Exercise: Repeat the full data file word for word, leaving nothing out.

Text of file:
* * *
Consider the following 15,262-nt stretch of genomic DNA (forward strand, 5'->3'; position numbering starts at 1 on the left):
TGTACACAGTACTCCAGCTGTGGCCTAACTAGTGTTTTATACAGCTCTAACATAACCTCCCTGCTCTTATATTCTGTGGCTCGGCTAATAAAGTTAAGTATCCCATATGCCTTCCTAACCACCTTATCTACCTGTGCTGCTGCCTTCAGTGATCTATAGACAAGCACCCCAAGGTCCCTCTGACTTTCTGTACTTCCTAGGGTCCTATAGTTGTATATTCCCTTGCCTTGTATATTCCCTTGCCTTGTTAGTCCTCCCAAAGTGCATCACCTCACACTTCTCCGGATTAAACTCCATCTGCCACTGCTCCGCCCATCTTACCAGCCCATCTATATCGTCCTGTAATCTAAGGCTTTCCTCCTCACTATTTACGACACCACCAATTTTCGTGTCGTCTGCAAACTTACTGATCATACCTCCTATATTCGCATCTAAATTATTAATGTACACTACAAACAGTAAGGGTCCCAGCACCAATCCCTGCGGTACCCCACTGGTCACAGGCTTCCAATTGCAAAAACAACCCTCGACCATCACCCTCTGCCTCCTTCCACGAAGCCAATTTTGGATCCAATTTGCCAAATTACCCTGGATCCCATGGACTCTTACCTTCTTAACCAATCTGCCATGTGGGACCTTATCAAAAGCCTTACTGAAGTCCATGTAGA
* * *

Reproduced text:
Consider the following 15,262-nt stretch of genomic DNA (forward strand, 5'->3'; position numbering starts at 1 on the left):
TGTACACAGTACTCCAGCTGTGGCCTAACTAGTGTTTTATACAGCTCTAACATAACCTCCCTGCTCTTATATTCTGTGGCTCGGCTAATAAAGTTAAGTATCCCATATGCCTTCCTAACCACCTTATCTACCTGTGCTGCTGCCTTCAGTGATCTATAGACAAGCACCCCAAGGTCCCTCTGACTTTCTGTACTTCCTAGGGTCCTATAGTTGTATATTCCCTTGCCTTGTATATTCCCTTGCCTTGTTAGTCCTCCCAAAGTGCATCACCTCACACTTCTCCGGATTAAACTCCATCTGCCACTGCTCCGCCCATCTTACCAGCCCATCTATATCGTCCTGTAATCTAAGGCTTTCCTCCTCACTATTTACGACACCACCAATTTTCGTGTCGTCTGCAAACTTACTGATCATACCTCCTATATTCGCATCTAAATTATTAATGTACACTACAAACAGTAAGGGTCCCAGCACCAATCCCTGCGGTACCCCACTGGTCACAGGCTTCCAATTGCAAAAACAACCCTCGACCATCACCCTCTGCCTCCTTCCACGAAGCCAATTTTGGATCCAATTTGCCAAATTACCCTGGATCCCATGGACTCTTACCTTCTTAACCAATCTGCCATGTGGGACCTTATCAAAAGCCTTACTGAAGTCCATGTAGA